Problem: A divorce is one of the most devastating thing to happen in your children’s lives. They need to grieve over the loss but often need encouragement for how to express their sadness.
1. Give each child a journal. They can write good news, sad thoughts, lists of accomplishments or anything they like. Reassure them that the journal is for their eyes only.
2. Mark regularly got his boys together and gave them paper and pencil. Each would write down his angry feelings, sad reflections, and any other unhappy emotions. Once the slips of paper were filled, the children threw them into a pyrex dish, lit a match, and burned the bad feelings away.
3. Consider letting your child see a therapist. You can suggest he/she visit the therapist at least 2-3 times to get a sense for how therapy might be able to help. After that, they can choose whether to continue. Reassure them that many people (perhaps even yourself) find it helpful to have a trusted person to talk to at times like these. If money is an issue, many communities have clinics or therapists who offer counseling on a sliding scale based on need.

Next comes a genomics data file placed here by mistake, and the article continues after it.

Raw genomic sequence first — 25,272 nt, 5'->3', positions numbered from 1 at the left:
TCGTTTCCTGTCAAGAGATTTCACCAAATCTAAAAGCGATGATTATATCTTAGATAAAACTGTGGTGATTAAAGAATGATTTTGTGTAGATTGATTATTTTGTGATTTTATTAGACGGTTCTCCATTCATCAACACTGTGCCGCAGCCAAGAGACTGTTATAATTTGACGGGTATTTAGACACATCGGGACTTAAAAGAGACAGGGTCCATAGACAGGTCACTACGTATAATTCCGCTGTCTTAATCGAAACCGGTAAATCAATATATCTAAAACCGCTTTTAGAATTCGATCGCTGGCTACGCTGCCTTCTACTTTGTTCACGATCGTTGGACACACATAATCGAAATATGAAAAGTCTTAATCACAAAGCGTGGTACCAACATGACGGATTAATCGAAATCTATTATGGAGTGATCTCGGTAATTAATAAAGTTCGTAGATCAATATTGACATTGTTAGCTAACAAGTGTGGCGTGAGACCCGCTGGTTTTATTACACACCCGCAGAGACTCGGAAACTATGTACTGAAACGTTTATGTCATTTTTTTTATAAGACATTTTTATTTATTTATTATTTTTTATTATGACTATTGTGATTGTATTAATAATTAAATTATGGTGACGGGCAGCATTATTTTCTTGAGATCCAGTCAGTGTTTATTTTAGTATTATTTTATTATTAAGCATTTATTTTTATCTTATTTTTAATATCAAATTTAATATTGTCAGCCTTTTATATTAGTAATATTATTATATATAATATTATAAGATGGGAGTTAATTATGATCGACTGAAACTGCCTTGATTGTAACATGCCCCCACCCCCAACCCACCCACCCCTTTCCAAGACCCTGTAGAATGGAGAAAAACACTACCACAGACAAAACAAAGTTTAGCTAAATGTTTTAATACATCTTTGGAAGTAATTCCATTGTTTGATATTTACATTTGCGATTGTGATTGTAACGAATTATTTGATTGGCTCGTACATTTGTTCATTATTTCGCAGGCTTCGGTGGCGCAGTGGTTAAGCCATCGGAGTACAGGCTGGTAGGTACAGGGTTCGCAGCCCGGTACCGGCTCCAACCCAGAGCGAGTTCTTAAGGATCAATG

4. Let your children talk to a trusted religious advisor.
5. Ask a friend or relative to set up a regular confidential chat with your child. Cathy asked her sister Lisa to act as a confidente to her daughter Casey. Lisa would take Casey out for ice cream and go on walks with her. And everything they discussed was confidential. Cathy trusted her sister to have Casey’s best interests at heart, and it was easier for Casey to confiding in someone who was not her mother.
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